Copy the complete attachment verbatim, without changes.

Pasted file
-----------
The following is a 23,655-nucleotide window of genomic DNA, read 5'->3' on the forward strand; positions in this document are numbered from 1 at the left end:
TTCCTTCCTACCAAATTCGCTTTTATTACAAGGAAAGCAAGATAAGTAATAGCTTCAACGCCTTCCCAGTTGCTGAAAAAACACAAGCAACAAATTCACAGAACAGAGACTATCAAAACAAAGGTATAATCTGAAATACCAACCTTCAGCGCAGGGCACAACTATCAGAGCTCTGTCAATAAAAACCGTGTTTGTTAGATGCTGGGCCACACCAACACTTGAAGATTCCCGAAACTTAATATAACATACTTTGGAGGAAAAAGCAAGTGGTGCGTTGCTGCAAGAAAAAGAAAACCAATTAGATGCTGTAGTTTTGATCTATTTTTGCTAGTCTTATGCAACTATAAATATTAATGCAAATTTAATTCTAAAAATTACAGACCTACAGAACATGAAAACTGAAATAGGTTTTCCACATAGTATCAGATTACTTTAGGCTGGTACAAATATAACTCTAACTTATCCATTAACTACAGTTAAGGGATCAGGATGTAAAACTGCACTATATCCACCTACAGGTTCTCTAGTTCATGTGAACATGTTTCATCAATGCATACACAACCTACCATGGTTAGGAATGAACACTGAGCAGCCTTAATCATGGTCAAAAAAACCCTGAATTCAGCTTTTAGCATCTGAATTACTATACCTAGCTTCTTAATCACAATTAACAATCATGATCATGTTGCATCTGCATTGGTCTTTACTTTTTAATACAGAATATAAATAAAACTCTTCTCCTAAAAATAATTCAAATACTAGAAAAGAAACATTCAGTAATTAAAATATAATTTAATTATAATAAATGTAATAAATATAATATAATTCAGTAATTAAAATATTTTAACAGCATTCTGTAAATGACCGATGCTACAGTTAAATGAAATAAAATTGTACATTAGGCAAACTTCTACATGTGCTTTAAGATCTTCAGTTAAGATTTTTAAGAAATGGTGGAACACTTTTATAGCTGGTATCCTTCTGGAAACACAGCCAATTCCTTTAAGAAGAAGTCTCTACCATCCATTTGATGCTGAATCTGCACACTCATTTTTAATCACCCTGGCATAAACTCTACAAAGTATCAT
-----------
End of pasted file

The following is a 23,655-nucleotide window of genomic DNA, read 5'->3' on the forward strand; positions in this document are numbered from 1 at the left end:
TTCCTTCCTACCAAATTCGCTTTTATTACAAGGAAAGCAAGATAAGTAATAGCTTCAACGCCTTCCCAGTTGCTGAAAAAACACAAGCAACAAATTCACAGAACAGAGACTATCAAAACAAAGGTATAATCTGAAATACCAACCTTCAGCGCAGGGCACAACTATCAGAGCTCTGTCAATAAAAACCGTGTTTGTTAGATGCTGGGCCACACCAACACTTGAAGATTCCCGAAACTTAATATAACATACTTTGGAGGAAAAAGCAAGTGGTGCGTTGCTGCAAGAAAAAGAAAACCAATTAGATGCTGTAGTTTTGATCTATTTTTGCTAGTCTTATGCAACTATAAATATTAATGCAAATTTAATTCTAAAAATTACAGACCTACAGAACATGAAAACTGAAATAGGTTTTCCACATAGTATCAGATTACTTTAGGCTGGTACAAATATAACTCTAACTTATCCATTAACTACAGTTAAGGGATCAGGATGTAAAACTGCACTATATCCACCTACAGGTTCTCTAGTTCATGTGAACATGTTTCATCAATGCATACACAACCTACCATGGTTAGGAATGAACACTGAGCAGCCTTAATCATGGTCAAAAAAACCCTGAATTCAGCTTTTAGCATCTGAATTACTATACCTAGCTTCTTAATCACAATTAACAATCATGATCATGTTGCATCTGCATTGGTCTTTACTTTTTAATACAGAATATAAATAAAACTCTTCTCCTAAAAATAATTCAAATACTAGAAAAGAAACATTCAGTAATTAAAATATAATTTAATTATAATAAATGTAATAAATATAATATAATTCAGTAATTAAAATATTTTAACAGCATTCTGTAAATGACCGATGCTACAGTTAAATGAAATAAAATTGTACATTAGGCAAACTTCTACATGTGCTTTAAGATCTTCAGTTAAGATTTTTAAGAAATGGTGGAACACTTTTATAGCTGGTATCCTTCTGGAAACACAGCCAATTCCTTTAAGAAGAAGTCTCTACCATCCATTTGATGCTGAATCTGCACACTCATTTTTAATCACCCTGGCATAAACTCTACAAAGTATCAT